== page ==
Reducing Database Round Trips in Sueetie With SQL Profiler

I was running SQL Profiler the other day and didn’t like what I saw.  There were too many round-trips being made to SQL Server from the various Sueetie web sites running on the server.  Here’s an example of what I’m talking about.  You see the various requests for Calendar information in the following SQL Profiler trace log.  These should be reduced to a database request for all calendars and calendar events, then caching them in server memory and using Linq to retrieving the information as needed.

The SQL Profiler enabled us to discover processes that were in need of a rewrite to eliminate multiple SQL database round trips.  One such process was the Community Activity Stream.  This calls a SQL procedure that does a lot of heavy lifting in assembling the various data elements for inclusion in a single list.  On top of that, an optional Notification Popup pings the stream every 30 seconds or site configured interval looking for new activity to display in a jQuery popup. That enables members to know immediately what’s going on in the community.  Inefficient caching, however, was requiring too many database trips to generate the stream and report on new activity. 

The process of assembling and querying the stream is now optimized, with the stream efficiently cached. A new UserLogCacheMinutes Site Setting has been added so the admins can determine the length of time for updating the Activity Stream.  Even the formatting of the stream which occurs in Sueetie is now cached.

Another issue that the SQL Profiler exposed was SQL data requests made on every page.  Were they absolutely necessary? Several items in the User Menu shown below required database calls on each page,specifically, the Avatar (only in the User Menu), the Friends and Conversations links. 

These items were updated from the database because Sueetie, as you know, is a collection of applications, each running in its own IIS Application space.  They do not share a common cache.  So when someone reads their email in the YetAnotherForum Message area, for example, if they then visit the Sueetie Wall or blogs, the “Conversations” link should reflect that they’ve processed their mail.  Getting that info from the database ensured accurate display across the applications. We may have gone a little extreme on this, but we’re now caching Friends and Conversations data for 1 minute.  That gives near immediate updates of user activity when factoring in the time to read the mail or process the friends request, and it will save a lot of database round trips.

As for the Avatar, we couldn’t accept so many unnecessary database calls, so we are now pulling the avatar data from the User list which is cached for 3 minutes.  Because we add a unique UTC datetime querystring to the image link, avatar changes are reflected immediately anyway.  The only time they are not reflected immediately is when the user changes his or her avatar from the default for the first time. We compromised with the user waiting for up to 3 minutes to display the new avatar, but seriously, it was a difficult decision.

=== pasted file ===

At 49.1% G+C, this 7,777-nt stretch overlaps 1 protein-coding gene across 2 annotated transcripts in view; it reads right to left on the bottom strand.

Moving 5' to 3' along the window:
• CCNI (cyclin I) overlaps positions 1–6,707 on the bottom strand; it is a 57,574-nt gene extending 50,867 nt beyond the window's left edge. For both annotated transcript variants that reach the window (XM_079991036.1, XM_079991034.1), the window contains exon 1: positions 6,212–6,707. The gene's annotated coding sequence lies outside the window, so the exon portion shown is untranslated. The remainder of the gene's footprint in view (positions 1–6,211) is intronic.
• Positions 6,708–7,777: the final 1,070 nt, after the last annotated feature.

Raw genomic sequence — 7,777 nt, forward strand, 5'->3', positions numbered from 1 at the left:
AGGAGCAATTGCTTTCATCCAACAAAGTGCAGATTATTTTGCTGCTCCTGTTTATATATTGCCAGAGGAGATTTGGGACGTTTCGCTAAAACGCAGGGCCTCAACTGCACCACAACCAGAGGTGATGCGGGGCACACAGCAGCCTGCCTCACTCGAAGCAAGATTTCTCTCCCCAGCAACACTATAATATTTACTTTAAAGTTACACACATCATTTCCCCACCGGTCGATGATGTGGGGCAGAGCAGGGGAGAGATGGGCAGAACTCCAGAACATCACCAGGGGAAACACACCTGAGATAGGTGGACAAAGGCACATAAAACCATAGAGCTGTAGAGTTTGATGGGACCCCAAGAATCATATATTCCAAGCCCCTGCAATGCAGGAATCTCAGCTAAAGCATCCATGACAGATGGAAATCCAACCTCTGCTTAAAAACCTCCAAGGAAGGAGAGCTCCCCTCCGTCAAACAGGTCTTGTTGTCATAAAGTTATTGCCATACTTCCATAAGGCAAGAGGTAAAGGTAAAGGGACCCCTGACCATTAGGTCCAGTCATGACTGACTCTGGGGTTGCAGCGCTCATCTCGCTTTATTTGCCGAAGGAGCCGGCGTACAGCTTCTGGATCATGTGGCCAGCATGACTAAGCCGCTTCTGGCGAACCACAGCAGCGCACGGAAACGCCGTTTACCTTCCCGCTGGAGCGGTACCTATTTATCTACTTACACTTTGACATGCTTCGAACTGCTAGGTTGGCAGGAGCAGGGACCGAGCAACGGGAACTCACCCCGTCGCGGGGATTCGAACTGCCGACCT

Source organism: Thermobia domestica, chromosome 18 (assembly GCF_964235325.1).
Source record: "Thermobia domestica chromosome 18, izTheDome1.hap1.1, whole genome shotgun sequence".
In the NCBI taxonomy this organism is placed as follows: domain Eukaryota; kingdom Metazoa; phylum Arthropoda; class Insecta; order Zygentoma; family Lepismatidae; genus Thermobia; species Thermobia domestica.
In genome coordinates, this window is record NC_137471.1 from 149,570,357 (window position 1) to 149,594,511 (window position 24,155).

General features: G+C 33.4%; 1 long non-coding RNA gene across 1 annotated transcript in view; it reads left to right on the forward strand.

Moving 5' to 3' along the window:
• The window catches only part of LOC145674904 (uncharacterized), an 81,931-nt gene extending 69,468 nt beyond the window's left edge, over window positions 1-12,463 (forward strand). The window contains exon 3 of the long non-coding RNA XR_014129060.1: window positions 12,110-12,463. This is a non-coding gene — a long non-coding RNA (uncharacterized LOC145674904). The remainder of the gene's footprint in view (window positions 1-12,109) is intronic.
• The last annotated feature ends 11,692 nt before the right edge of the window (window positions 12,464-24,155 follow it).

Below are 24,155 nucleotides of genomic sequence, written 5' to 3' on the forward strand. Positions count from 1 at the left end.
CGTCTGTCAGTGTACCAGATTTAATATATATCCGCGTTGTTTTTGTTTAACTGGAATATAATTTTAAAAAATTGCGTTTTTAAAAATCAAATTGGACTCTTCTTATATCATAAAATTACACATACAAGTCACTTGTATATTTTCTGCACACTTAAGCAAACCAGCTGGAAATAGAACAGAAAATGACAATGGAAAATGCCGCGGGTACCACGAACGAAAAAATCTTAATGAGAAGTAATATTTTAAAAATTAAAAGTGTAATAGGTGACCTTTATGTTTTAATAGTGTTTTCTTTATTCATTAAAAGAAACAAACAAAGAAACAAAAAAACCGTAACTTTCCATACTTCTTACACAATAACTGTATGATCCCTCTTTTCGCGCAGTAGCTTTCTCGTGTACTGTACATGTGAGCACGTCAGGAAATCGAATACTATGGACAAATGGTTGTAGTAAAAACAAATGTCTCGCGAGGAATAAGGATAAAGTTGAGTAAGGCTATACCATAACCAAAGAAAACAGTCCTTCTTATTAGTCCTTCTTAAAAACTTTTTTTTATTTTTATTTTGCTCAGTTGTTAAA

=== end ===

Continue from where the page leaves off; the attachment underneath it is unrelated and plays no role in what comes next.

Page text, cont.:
We made a number of other updates like Marketplace Categories, where populating each subcategory group required a separate call to the database.  This has been re-designed to use a single database call to populate all categories and their subcategories.  We also discovered that whenever a SueetieWikiPage object was requested, this somehow required a database call.  That is now using cache.

An interesting discovery was a large number of calls to the procedure aspnet_membership_getuserbyid.  They weren’t coming from Sueetie directly, but occurred whenever Membership.GetUser() was used.  We fixed that by using HttpContext.Current.User.Identity.Name, since all we needed was the current username to create a SueeteUser object.  Here’s an example of how the logic was changed to use Identity Name rather than the Membership User Username property.

For Sueetie v4.1 you’ll not only be seeing a number of fun features, but will know we spent time (and will spend some more!) on improving overall performance.

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A long time developer, I was an early adopter of Linux in the mid-90's for a few years until I entered corporate environments and worked with Microsoft technologies like ASP, then .NET. In 2008 I released Sueetie, an Online Community Platform built in .NET. In late 2012 I returned to my Linux roots and locked in on Java development. Much of my work is available on GitHub.